Belgian saxophonist and composer Willy Bauweraerts(b. 1956) studied in Antwerp, Rotterdam and London in classical, jazz and rock saxophone. He teaches saxophone at the Academies of Hoboken and Berchem, and writes music for television and many varied ensembles. Trilogie for alto saxophone and piano was written in 1997 and makes considerable use of extended saxophone techniques, in an admirably integrated musical way.*


J.S. Bach (Patrick Jones): "Overture" from Orchestral Suite in B Minor (soprano saxophone/piano)
J. S. Bach (1685-1750) wrote the Orchestral Suite No. 2 in B minor, BWV 1067 in the 1730s (probably after his orchestral suites 1, 3 and 4) and it may have been his last orchestral work. Patrick Jones' excellent and sensitive arrangement of the “Overture” gives the original flute part to the soprano saxophone. Some scholars argue that the second Orchestral Suite was originally for violin solo, others that it was for oboe. This leads today's saxophonists to feel justified in making extensive use of baroque material. Before 1800 a score was adjusted to fit the available orchestra; after this the orchestra was adjusted to fit the score.*


Frank Martin: Ballade (alto saxophone/piano)
Frank Martin (1890 -1974) wrote his Ballade for saxophone and orchestra in 1938. One of six Ballades written for solo instruments with piano or orchestra, the Ballade for saxophone was written for the saxophonist Sigurd Rascher. The form is almost that of a fantasy, and relates to the piano ballades that Chopin created; long dramatic works, inspired by heroic poetic ballads.*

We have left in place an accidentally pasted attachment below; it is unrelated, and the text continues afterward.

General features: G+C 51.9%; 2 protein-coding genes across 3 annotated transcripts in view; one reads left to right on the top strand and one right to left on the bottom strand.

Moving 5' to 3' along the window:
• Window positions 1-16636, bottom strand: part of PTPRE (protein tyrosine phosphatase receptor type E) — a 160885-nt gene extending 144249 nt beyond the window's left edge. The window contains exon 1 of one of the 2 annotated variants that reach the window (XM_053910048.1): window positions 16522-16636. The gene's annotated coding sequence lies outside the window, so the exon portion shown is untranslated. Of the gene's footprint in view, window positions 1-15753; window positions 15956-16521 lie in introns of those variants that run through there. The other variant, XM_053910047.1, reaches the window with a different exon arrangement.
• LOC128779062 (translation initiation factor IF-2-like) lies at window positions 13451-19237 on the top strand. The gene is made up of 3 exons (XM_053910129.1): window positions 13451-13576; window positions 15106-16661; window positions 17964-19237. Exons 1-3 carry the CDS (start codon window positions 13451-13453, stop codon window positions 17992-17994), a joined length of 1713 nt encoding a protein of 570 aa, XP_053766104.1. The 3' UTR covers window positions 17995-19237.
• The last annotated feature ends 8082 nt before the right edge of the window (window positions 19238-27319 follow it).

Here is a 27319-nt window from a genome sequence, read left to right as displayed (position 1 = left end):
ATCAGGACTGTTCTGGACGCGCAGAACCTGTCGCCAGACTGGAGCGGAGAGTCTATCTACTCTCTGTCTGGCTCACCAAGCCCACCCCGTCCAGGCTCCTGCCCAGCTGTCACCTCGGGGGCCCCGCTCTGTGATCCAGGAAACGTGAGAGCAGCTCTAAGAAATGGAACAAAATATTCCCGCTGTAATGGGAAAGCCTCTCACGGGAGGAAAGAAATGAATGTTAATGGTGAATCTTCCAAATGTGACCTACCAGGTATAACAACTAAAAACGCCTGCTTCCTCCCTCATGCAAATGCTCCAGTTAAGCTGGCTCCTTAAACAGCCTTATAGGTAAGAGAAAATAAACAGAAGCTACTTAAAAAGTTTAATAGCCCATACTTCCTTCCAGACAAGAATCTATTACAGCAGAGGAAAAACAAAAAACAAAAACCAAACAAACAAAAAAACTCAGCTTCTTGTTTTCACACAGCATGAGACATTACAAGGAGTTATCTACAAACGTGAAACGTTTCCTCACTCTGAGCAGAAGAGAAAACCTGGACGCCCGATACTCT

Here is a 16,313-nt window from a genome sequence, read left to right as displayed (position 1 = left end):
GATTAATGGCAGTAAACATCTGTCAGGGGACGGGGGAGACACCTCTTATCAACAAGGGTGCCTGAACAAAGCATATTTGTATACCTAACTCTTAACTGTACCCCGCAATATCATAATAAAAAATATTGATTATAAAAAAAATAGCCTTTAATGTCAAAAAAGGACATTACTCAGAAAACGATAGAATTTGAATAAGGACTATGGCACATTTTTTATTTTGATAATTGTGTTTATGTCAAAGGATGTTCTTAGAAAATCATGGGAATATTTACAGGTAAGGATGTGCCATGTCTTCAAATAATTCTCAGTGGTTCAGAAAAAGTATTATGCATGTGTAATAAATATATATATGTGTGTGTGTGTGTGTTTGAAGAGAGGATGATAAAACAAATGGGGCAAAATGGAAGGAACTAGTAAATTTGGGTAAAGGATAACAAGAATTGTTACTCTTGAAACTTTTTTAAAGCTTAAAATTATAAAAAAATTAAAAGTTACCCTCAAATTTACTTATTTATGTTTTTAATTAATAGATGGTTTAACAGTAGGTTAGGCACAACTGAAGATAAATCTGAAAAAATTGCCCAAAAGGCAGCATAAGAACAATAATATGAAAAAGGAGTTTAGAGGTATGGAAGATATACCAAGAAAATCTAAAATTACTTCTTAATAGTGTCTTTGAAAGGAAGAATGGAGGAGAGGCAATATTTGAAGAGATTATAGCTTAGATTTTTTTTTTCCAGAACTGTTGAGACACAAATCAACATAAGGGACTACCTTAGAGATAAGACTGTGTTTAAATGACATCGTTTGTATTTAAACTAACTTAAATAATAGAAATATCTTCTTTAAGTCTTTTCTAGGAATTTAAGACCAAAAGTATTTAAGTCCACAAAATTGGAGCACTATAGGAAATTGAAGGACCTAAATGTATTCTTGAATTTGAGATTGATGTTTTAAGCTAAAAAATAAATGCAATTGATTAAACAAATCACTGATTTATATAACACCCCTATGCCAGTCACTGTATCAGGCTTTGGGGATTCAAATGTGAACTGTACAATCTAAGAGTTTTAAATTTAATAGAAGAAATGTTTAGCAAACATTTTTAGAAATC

Guy Lacour: Étude de Concert (alto saxophone)
Guy Lacour wrote his Étude de Concert in 1992. This relatively short recital piece for solo alto saxophone has a reflective opening, which gradually opens out into soaring song-like lines. The ensuing delicate conversation between registers identifies itself as perfect study material while also being ideal for the concert platform.*


Giuseppe Verdi (Patrick Jones): "Caro Nome" from Rigoletto (alto saxophone/piano)
Giuseppe Verdi (1813-1901) had been the most celebrated composer of Italian opera, and was, like Wagner at the same time, revolutionizing the concept of opera. One of only two formal arias in the opera (Rigoletto) is Caro Nome (Dear Name), which became among Verdi's most celebrated arias. The saxophone is considered to be an instrument with striking vocal characteristics, and in this arrangement Patrick Jones makes the instrument serve the music in a highly successful way. The elegance and poise of the aria is perfectly captured here. .


Patrick Jones has performed as a soloist, recitalist, and chamber musician around the world. As a featured soloist he has performed with the Grammy award-winning ensemble Imani Winds, Zagreb Saxophone Quartet, Erie Philharmonic, and Erie Chamber Orchestra. He is an active performer, educator, clinician, and Yamaha Performing Artist. Jones is currently an assistant professor of music at Edinboro University of Pennsylvania.

Kristine West Denton has performed across the country, in Canada, and Germany as a soloist and collaborative pianist. She was a long-time faculty member at Edinboro University of Pennsylvania, where she collaborated often with Patrick Jones. She was a frequent concerto soloist with the Erie Philharmonic at Edinboro University and played keyboards for the Erie Philharmonic, Erie Chamber Orchestra and the Bemus Bay Pops Orchestra.